The House Ethics Committee has revealed separate probes into two congressmen over possible violations of House rules.
Democratic Rep. Alcee Hastings of Florida is under investigation for his relationship with a subordinate staffer, the committee said Thursday.
The House panel also announced on Thursday that the Justice Department is investigating Republican Rep. Ross Spano, also of Florida, for allegations of campaign finance violations.
Hastings admitted to having a romantic relationship with a staff member to the Palm Beach Post in April, saying that they've been together for 25 years. Their relationship has been questioned before, but the House only last year adopted a rule preventing members of Congress from having a sexual relationship with a member of their staff.
The Committee on Ethics opened the investigation on May 14 and announced its probe on Thursday.
In a statement, the committee said it "is specifically considering whether Representative Hastings' relationship with the individual employed in his congressional office is in violation" of House rules and "whether Representative Hastings has received any improper gifts, including any forbearance, from that employee."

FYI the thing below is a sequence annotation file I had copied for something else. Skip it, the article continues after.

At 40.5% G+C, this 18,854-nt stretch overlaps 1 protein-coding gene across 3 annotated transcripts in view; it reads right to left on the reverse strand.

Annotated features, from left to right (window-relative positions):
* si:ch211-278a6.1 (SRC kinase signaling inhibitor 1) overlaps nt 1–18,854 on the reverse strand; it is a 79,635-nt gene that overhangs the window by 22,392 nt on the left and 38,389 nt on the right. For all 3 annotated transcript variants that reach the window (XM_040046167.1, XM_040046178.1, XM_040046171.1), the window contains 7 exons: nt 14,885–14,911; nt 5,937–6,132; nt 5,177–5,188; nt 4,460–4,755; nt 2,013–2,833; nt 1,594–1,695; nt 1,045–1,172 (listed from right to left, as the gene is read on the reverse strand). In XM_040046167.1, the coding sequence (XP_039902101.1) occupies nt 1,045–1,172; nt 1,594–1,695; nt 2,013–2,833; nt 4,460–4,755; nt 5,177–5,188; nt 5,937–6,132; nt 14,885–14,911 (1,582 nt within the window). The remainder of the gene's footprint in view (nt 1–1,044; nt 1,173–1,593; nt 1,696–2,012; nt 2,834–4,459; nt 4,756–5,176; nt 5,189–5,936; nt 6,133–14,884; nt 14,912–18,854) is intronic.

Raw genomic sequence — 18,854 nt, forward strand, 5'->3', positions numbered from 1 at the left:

Hastings said in a statement on Thursday that he's "cooperated with the Committee since May 14, 2019. As they continue to conduct their work, I stand ready to fully cooperate with their inquiry."
Former California Rep. Katie Hill announced her resignation on Oct. 27 amid an ethics probe into an alleged relationship with a subordinate staffer.
Meanwhile, the committee said in a statement that it had been reviewing allegations of campaign finance violations against Spano since September, but would defer its investigation at the request of the Justice Department as the DOJ conducts its own inquiry.
Spano faces scrutiny over failing to disclose that he received $180,000 in loans from friends and spent it on his congressional campaign. There is no limit to how much money candidates can personally loan their campaigns, but loans from others are considered campaign contributions and cannot exceed $2,700 per cycle.
"We plan to cooperate fully with the Justice Department on this matter," a Thursday press release from his office said. "As I've said before, we acknowledged that mistakes were made with respect to the campaign loans, but those mistakes were completely inadvertent and unintentional."
The statement went on to say that the campaign "self-reported" the mistakes to the Federal Election Commission. "We are confident that upon review, the Justice Department will see it that way, too."